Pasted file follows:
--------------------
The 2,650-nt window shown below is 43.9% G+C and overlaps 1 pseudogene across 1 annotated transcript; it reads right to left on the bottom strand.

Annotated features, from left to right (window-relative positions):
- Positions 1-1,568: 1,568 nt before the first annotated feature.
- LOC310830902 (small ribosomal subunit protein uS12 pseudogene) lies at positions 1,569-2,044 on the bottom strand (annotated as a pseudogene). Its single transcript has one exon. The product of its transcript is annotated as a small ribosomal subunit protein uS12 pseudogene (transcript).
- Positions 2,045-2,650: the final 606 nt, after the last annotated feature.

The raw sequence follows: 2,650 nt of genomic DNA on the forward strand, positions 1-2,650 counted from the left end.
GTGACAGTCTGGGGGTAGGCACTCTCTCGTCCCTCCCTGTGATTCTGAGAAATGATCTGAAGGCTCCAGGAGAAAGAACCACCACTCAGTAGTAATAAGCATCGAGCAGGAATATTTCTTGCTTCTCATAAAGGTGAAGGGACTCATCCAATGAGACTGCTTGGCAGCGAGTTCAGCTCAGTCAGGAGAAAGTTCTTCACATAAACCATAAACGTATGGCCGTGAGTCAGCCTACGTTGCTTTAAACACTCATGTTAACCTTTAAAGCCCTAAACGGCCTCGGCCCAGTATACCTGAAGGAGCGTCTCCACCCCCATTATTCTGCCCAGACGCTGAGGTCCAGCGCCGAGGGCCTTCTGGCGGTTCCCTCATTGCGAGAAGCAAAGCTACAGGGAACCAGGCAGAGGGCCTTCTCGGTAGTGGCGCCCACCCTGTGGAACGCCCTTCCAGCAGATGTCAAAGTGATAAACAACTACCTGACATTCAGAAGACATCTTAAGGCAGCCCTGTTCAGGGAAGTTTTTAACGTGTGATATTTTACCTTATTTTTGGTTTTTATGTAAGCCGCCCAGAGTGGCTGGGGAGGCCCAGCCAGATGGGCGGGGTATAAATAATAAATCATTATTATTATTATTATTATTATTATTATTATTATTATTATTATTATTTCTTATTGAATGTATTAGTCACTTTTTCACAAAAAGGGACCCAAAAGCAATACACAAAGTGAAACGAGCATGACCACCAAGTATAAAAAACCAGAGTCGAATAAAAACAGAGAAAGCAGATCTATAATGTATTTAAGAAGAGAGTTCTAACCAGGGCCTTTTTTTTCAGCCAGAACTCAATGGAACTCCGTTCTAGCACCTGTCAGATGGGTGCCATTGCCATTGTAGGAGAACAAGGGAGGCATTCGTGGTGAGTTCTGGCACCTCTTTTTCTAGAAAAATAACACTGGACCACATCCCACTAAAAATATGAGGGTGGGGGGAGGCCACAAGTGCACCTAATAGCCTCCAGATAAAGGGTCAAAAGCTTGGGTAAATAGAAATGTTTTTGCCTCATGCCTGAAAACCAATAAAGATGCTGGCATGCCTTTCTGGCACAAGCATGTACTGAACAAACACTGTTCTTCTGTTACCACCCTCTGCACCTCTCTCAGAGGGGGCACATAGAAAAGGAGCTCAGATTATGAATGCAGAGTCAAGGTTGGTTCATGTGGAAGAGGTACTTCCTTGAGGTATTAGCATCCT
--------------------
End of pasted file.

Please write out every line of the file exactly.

The 2,650-nt window shown below is 43.9% G+C and overlaps 1 pseudogene across 1 annotated transcript; it reads right to left on the bottom strand.

Annotated features, from left to right (window-relative positions):
- Positions 1-1,568: 1,568 nt before the first annotated feature.
- LOC310830902 (small ribosomal subunit protein uS12 pseudogene) lies at positions 1,569-2,044 on the bottom strand (annotated as a pseudogene). Its single transcript has one exon. The product of its transcript is annotated as a small ribosomal subunit protein uS12 pseudogene (transcript).
- Positions 2,045-2,650: the final 606 nt, after the last annotated feature.

The raw sequence follows: 2,650 nt of genomic DNA on the forward strand, positions 1-2,650 counted from the left end.
GTGACAGTCTGGGGGTAGGCACTCTCTCGTCCCTCCCTGTGATTCTGAGAAATGATCTGAAGGCTCCAGGAGAAAGAACCACCACTCAGTAGTAATAAGCATCGAGCAGGAATATTTCTTGCTTCTCATAAAGGTGAAGGGACTCATCCAATGAGACTGCTTGGCAGCGAGTTCAGCTCAGTCAGGAGAAAGTTCTTCACATAAACCATAAACGTATGGCCGTGAGTCAGCCTACGTTGCTTTAAACACTCATGTTAACCTTTAAAGCCCTAAACGGCCTCGGCCCAGTATACCTGAAGGAGCGTCTCCACCCCCATTATTCTGCCCAGACGCTGAGGTCCAGCGCCGAGGGCCTTCTGGCGGTTCCCTCATTGCGAGAAGCAAAGCTACAGGGAACCAGGCAGAGGGCCTTCTCGGTAGTGGCGCCCACCCTGTGGAACGCCCTTCCAGCAGATGTCAAAGTGATAAACAACTACCTGACATTCAGAAGACATCTTAAGGCAGCCCTGTTCAGGGAAGTTTTTAACGTGTGATATTTTACCTTATTTTTGGTTTTTATGTAAGCCGCCCAGAGTGGCTGGGGAGGCCCAGCCAGATGGGCGGGGTATAAATAATAAATCATTATTATTATTATTATTATTATTATTATTATTATTATTATTATTATTTCTTATTGAATGTATTAGTCACTTTTTCACAAAAAGGGACCCAAAAGCAATACACAAAGTGAAACGAGCATGACCACCAAGTATAAAAAACCAGAGTCGAATAAAAACAGAGAAAGCAGATCTATAATGTATTTAAGAAGAGAGTTCTAACCAGGGCCTTTTTTTTCAGCCAGAACTCAATGGAACTCCGTTCTAGCACCTGTCAGATGGGTGCCATTGCCATTGTAGGAGAACAAGGGAGGCATTCGTGGTGAGTTCTGGCACCTCTTTTTCTAGAAAAATAACACTGGACCACATCCCACTAAAAATATGAGGGTGGGGGGAGGCCACAAGTGCACCTAATAGCCTCCAGATAAAGGGTCAAAAGCTTGGGTAAATAGAAATGTTTTTGCCTCATGCCTGAAAACCAATAAAGATGCTGGCATGCCTTTCTGGCACAAGCATGTACTGAACAAACACTGTTCTTCTGTTACCACCCTCTGCACCTCTCTCAGAGGGGGCACATAGAAAAGGAGCTCAGATTATGAATGCAGAGTCAAGGTTGGTTCATGTGGAAGAGGTACTTCCTTGAGGTATTAGCATCCT